Can stress really make us sick?

Posted on May 19, 2014

It seems like a no-brainer that stress may make us more likely to succumb to viruses and other infections, but that’s a tough connection to make scientifically.

For starters, it would not be ethical to test the idea by putting people under extreme stress and exposing them to dangerous infections in the laboratory. But some scientists have nonetheless found ways to study the problem. . Their findings show that the picture is more complicated than the notion that too much stress can overwhelm the immune system.

Hormones biologically express our emotions, says Jan Kiecolt-Glaser, a psychologist at the Ohio State University College of Medicine and a pioneer in this field. Stress hormones are part of the “fight or flight” response that primes your body for battling a saber-toothed predator or avoiding a car crash.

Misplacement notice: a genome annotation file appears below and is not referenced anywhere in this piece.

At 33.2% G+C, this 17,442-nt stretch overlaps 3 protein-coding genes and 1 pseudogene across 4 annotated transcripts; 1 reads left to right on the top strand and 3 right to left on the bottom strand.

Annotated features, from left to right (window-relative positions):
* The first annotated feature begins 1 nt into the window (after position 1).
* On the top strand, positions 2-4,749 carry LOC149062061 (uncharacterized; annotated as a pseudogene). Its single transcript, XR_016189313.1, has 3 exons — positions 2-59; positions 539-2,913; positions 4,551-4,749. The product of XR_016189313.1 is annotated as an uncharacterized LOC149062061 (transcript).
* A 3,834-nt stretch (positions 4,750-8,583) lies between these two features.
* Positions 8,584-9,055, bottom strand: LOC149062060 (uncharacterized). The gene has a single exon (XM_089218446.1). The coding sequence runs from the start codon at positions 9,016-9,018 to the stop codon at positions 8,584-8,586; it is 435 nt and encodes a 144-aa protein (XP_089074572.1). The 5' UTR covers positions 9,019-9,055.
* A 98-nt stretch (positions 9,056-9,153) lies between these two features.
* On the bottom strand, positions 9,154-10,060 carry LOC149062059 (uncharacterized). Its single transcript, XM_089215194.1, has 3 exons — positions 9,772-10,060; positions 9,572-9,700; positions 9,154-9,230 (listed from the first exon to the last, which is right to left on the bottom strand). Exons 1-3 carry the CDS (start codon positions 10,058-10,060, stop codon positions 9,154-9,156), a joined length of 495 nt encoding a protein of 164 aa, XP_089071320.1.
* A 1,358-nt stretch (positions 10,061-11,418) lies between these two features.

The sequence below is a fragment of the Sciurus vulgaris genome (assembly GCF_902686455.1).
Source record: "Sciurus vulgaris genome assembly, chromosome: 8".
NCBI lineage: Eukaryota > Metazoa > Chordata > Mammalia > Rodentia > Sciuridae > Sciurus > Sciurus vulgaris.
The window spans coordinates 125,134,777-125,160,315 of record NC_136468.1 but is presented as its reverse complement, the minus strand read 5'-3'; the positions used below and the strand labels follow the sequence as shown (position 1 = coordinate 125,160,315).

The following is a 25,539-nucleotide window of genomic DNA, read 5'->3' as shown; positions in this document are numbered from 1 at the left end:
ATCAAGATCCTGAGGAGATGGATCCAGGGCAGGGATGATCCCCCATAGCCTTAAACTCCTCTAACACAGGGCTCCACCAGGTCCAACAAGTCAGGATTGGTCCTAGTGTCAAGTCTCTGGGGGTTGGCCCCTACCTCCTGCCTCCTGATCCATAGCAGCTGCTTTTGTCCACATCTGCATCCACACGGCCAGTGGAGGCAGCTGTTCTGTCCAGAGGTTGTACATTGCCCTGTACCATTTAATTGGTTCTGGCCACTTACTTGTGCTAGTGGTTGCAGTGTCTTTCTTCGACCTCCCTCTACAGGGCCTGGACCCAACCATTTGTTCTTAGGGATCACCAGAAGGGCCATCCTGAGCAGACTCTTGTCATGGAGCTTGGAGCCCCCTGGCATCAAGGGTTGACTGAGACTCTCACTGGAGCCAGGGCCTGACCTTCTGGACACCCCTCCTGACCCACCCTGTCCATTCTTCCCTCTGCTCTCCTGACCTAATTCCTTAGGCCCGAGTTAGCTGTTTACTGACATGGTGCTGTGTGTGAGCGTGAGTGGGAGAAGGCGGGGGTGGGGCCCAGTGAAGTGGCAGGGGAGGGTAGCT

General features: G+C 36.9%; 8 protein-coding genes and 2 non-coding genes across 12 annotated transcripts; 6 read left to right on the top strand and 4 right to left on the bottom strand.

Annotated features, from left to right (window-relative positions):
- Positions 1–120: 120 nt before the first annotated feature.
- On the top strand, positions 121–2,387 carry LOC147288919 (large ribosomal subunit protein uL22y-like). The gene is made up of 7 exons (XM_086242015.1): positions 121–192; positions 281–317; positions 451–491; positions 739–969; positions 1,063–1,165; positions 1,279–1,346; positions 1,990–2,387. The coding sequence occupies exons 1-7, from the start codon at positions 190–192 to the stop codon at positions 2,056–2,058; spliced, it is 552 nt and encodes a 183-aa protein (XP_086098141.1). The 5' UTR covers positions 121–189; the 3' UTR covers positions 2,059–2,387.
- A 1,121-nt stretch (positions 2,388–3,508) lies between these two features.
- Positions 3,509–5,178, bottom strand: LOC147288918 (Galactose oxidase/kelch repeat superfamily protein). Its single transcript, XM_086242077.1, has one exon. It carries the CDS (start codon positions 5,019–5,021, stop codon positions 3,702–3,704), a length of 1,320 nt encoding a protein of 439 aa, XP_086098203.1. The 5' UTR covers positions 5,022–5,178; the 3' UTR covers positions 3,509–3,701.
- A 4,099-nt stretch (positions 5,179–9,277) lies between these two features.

"But if stress is chronic every day, pumping out hormones without any escaping or fighting, then it's not good for your immune system," impairing its response to infection, Kiecolt-Glaser says. And Americans’ chronic stress isn't going away.

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Category(s):Stress Management

Source material from Washington Post

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